Understanding Tomorrow's Religious Landscape


Understanding Tomorrow's Religious Landscape

24 Apr 2015

A new report by the Pew Research Center forecasts a changing religious landscape over the next four decades, including a rise in religious affiliation. The Centre on Religion & Geopolitics looks at the major findings.

A new report from the Pew Research Center, The Future of World Religions: Population Growth Projections, 2010-2050, finds rapid changes in the world's religious profile, driven in part by the size of the youth population among its major religions, differences in fertility rates, and people switching faiths.

The report, released on 2 April 2015, comes at a key moment as the role of religion in world affairs, including in conflict, makes headlines daily. The report's findings are based on the size of a population, focusing on four main factors: fertility rates, mortality rates (life expectancy), the initial age profile of the population and migration.

One of the findings that has been reported most widely since the report's release is the growth of Islam across the world, which is predicted to grow faster than any other religion up to 2050, and the rise in religious affiliation in general.

But there are many other points to note in the report, especially when looking in detail at the changing pattern of the religious landscape in other parts of the world, including in sub-Saharan Africa. The total population of sub-Saharan Africa is expected to grow faster than any other region, from 823 million in 2010 to 1.9 billion in 2050.

Christianity in sub-Saharan Africa expected to rise from 24% in 2010 to 38% in 2050.

The report predicts that the share of the world's Christians living in sub-Saharan Africa is expected to grow from 24 per cent in 2010 to 38 per cent by 2050.  Nigeria, the Democratic Republic of Congo and Ethiopia are all expected to rise up the list of the most Christian populated countries in the world by 2050.

In Nigeria, the most recent religious demographics (2010) show a roughly even split in which 46 per cent of the population identify with Christianity and 46 per cent with Islam. In the report, Nigeria is projected to have the world's third-largest Christian population by 2050, of 155 million compared to 78 million in 2010. However, due to fertility rates being higher in the Nigerian Muslim community, Islam is projected to make up 59 per cent of the population by 2050, and Christianity to fall to 39 per cent.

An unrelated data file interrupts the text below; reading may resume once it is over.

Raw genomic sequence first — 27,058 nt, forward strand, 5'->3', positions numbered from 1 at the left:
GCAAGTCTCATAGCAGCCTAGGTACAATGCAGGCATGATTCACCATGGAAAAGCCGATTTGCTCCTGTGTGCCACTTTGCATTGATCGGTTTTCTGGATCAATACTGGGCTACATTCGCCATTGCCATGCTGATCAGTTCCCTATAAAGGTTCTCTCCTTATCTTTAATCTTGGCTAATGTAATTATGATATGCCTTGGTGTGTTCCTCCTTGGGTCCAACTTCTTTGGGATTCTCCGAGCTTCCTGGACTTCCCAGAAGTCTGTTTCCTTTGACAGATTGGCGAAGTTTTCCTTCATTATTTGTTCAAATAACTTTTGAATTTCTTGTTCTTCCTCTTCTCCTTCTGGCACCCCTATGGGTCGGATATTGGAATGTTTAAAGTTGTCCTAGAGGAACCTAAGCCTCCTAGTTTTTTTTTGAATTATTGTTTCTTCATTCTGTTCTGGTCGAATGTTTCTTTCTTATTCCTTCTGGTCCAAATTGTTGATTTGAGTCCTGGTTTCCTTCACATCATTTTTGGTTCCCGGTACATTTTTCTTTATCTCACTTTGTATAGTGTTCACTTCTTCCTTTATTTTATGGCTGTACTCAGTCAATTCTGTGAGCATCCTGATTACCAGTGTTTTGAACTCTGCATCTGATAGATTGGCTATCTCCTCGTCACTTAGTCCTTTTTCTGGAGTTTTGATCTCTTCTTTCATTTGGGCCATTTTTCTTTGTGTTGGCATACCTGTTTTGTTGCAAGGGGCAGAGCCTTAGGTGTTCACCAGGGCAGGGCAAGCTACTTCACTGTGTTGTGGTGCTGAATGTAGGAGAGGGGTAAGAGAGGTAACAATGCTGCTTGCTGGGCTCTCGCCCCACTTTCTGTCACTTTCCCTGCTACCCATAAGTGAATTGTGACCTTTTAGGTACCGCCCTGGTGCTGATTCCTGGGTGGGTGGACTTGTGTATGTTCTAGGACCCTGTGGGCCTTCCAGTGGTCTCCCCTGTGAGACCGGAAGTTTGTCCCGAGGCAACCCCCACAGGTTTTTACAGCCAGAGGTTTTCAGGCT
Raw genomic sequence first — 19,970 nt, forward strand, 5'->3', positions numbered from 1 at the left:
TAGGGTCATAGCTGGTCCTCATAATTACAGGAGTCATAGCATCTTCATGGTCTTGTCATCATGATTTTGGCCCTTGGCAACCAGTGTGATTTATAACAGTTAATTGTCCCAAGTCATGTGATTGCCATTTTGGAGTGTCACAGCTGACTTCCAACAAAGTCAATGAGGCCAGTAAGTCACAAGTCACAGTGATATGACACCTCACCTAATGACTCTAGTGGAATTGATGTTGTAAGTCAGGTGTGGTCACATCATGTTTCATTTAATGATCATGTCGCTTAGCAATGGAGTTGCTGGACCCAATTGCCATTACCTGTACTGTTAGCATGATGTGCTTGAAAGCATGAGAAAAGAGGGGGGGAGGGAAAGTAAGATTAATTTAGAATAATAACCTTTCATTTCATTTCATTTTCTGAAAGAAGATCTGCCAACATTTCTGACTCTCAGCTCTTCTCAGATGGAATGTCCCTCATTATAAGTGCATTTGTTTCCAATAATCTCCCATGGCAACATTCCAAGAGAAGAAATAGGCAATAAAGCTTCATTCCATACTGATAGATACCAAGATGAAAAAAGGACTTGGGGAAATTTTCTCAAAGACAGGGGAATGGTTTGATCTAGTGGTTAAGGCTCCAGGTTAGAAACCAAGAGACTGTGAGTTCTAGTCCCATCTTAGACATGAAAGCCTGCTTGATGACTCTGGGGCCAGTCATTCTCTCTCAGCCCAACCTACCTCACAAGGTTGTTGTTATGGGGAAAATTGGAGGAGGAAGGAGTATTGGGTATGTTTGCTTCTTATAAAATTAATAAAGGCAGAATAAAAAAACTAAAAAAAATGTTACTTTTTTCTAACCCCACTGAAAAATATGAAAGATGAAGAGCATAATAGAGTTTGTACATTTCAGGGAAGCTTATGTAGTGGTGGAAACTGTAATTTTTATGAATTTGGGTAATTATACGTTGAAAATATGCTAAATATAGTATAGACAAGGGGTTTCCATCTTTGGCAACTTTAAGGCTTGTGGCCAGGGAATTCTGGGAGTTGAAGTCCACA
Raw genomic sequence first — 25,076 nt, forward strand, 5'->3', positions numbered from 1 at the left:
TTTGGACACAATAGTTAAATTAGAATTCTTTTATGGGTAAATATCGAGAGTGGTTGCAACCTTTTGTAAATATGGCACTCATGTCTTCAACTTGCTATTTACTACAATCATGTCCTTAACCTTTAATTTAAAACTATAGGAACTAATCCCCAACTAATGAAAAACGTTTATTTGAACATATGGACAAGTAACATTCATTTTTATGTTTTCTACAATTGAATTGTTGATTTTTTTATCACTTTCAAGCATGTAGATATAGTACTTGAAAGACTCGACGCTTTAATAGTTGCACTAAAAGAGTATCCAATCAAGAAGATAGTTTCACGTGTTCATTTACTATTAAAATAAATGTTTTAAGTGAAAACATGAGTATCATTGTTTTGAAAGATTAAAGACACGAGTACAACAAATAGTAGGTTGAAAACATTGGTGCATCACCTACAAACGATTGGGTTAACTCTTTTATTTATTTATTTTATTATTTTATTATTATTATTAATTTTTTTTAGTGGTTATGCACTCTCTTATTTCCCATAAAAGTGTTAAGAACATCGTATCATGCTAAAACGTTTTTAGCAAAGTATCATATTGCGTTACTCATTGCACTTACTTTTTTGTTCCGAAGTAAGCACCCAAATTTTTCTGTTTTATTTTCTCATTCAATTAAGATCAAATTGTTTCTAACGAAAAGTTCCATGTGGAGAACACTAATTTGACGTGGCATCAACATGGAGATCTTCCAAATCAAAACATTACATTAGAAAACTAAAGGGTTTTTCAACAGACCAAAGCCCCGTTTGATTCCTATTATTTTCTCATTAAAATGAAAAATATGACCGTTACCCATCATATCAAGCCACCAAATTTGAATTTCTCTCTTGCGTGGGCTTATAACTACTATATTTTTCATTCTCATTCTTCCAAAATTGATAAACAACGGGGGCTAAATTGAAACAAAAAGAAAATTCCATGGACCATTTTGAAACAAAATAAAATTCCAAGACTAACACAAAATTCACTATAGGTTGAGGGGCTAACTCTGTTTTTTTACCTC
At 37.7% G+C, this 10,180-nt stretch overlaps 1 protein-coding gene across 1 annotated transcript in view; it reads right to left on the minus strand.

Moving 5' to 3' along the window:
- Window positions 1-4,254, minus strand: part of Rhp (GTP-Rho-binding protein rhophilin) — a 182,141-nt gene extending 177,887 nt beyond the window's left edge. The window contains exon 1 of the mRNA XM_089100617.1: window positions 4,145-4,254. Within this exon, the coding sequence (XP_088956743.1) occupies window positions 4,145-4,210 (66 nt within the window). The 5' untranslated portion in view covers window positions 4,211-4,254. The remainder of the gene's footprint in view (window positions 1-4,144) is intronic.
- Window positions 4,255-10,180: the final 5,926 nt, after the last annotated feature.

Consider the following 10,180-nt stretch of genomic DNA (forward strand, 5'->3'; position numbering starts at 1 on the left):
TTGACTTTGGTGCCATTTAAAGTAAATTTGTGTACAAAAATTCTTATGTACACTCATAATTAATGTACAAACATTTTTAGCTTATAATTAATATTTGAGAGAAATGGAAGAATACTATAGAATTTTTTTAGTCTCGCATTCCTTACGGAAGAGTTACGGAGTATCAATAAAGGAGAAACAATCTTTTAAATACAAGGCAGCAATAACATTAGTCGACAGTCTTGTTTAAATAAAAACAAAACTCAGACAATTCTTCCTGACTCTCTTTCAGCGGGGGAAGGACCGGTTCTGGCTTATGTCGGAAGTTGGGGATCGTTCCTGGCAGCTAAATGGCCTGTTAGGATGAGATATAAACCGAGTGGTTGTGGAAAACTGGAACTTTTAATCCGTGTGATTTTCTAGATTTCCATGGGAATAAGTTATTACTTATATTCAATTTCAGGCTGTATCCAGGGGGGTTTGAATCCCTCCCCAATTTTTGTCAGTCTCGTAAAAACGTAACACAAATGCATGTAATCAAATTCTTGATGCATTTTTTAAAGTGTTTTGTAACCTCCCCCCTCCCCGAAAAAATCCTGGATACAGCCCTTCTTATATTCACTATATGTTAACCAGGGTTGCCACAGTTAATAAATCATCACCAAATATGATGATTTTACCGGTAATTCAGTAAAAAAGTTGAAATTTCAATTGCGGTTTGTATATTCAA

Across sub-Saharan Africa, Islam is expected to gain 2.9 million new converts, while Christianity is expected to lose 2.7 million through people changing religions.

In the Middle East and North Africa, the report predicts a sizable rise in the Muslim population, which is expected to grow by 74 per cent from 2010 to 2050. Meanwhile, previous reports have suggested a departure of Christians from the region, lowering the projected share of Christians in places such as Egypt, Israel, Iraq, Jordan, Lebanon, the Palestinian Territories and Syria. This report shows that the number of Christians in the region is expected to remain about the same, as the suggested previous fall in the population is offset by the immigration of Christians into the Gulf Cooperation Council countries.

Hindus were the largest religious group in the Asia-Pacific region in 2010, with around 1 billion adherents. The number of Hindus is expected to grow by 2050 to nearly 1.4 billion, but followers of Islam in the region are expected to grow even faster and become the largest religious group by mid-century, with an increase of almost 50 per cent to nearly 1.5 billion.

By 2050, India will have the largest number of Muslims.

The report also suggests that by 2050, India will be the country with the largest number of Muslims, with more than 310 million, overtaking Indonesia. The majority of India's population will remain Hindu (77 per cent) and the Muslim population will remain at 18 per cent.

Buddhism is predicted to change least amongst world religions; this is reflected in the Asia-Pacific region where the population of adherents is expected to drop from 481 million in 2010 to 476 million in 2050. In Myanmar, the number of those affiliated to Buddhism is expected to rise from 38 million in 2010 to almost 45 million in 2050.